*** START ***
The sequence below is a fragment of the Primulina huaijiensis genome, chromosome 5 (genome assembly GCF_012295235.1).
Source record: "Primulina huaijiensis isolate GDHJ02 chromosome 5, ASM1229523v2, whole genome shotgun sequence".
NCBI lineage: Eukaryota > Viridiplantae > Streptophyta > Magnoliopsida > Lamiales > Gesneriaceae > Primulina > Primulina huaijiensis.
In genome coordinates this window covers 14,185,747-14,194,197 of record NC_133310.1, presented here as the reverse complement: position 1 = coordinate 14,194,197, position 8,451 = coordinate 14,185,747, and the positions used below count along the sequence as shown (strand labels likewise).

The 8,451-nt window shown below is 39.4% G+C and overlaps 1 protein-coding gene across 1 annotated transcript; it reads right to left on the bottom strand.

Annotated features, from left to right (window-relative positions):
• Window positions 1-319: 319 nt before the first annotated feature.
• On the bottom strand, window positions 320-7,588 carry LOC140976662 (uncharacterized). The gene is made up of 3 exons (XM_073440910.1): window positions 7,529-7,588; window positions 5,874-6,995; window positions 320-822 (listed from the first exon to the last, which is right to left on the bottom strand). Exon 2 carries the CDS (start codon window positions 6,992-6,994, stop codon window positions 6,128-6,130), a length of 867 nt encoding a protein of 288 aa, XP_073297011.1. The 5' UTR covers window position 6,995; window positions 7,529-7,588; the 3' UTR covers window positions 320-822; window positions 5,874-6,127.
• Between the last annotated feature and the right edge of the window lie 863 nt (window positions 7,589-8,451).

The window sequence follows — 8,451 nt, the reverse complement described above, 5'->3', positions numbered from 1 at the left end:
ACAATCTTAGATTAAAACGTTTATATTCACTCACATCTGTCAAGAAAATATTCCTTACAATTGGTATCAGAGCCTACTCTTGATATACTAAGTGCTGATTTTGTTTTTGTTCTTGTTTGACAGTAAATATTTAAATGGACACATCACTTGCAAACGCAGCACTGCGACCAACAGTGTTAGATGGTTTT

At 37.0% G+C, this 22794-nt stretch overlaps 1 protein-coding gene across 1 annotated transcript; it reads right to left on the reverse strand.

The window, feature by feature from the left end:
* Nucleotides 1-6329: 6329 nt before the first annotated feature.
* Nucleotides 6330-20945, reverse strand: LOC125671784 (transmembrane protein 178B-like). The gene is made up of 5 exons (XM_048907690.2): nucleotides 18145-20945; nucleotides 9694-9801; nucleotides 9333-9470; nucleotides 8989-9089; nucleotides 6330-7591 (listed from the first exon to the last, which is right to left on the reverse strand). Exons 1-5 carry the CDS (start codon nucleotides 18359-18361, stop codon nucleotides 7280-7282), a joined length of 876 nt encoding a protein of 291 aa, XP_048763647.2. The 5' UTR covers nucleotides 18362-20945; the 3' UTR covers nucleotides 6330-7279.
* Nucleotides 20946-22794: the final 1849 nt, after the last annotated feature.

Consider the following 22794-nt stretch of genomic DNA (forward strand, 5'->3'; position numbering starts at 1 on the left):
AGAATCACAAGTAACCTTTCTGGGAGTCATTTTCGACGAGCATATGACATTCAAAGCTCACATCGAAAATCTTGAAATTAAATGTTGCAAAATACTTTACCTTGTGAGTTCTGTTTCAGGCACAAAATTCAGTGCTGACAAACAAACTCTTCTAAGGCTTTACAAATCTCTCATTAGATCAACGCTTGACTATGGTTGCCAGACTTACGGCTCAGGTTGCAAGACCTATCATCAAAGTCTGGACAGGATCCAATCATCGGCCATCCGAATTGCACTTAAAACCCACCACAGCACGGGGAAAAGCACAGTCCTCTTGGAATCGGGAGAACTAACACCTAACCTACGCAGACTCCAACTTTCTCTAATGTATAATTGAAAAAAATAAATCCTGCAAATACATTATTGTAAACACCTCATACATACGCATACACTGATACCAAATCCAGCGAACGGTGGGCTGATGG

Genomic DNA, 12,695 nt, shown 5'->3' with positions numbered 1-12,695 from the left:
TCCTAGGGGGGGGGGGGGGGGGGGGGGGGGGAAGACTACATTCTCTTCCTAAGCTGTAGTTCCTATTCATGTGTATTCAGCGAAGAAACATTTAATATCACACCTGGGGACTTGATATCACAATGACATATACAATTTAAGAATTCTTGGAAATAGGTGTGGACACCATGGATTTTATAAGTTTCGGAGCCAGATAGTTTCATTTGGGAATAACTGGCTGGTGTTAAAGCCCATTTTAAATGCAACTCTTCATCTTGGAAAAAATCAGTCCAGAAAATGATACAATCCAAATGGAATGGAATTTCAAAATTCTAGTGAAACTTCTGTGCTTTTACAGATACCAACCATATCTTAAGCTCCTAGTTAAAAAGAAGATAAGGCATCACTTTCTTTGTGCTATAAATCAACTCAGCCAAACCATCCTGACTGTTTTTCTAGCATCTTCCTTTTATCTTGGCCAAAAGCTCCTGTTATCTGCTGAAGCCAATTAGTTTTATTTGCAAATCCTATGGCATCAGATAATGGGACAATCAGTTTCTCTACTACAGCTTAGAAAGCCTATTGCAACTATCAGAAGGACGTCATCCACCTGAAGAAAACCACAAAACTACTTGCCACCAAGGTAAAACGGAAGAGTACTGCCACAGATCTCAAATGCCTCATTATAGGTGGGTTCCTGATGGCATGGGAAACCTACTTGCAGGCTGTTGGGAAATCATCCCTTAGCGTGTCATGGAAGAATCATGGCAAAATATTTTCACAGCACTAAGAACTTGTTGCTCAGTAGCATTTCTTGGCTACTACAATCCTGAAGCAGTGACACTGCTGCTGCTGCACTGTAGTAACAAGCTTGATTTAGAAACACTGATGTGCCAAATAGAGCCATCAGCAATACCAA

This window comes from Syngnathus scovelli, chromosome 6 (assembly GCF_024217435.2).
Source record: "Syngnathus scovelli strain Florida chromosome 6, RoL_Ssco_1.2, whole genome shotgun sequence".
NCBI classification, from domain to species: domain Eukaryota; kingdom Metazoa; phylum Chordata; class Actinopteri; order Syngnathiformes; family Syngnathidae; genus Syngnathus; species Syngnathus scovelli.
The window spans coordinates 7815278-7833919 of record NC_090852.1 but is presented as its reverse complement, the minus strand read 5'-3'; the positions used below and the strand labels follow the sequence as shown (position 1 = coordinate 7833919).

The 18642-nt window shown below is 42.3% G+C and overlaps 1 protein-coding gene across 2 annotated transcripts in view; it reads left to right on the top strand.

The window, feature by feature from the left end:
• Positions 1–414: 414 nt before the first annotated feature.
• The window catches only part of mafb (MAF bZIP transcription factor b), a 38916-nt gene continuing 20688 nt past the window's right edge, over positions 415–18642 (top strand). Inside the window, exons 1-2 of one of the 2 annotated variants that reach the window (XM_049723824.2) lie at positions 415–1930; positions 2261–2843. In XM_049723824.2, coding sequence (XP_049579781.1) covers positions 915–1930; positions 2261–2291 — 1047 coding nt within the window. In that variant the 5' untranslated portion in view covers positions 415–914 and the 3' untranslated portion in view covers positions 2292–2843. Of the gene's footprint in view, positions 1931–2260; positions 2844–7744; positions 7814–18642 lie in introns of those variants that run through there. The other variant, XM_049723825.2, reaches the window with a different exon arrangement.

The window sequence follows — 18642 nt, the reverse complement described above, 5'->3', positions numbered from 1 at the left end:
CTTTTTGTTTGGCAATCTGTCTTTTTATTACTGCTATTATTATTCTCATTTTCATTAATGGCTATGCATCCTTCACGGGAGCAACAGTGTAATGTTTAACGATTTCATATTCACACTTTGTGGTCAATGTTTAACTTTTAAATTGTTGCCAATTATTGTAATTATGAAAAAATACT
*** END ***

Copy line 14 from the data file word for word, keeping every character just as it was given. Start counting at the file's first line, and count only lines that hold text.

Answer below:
* Nucleotides 1-6329: 6329 nt before the first annotated feature.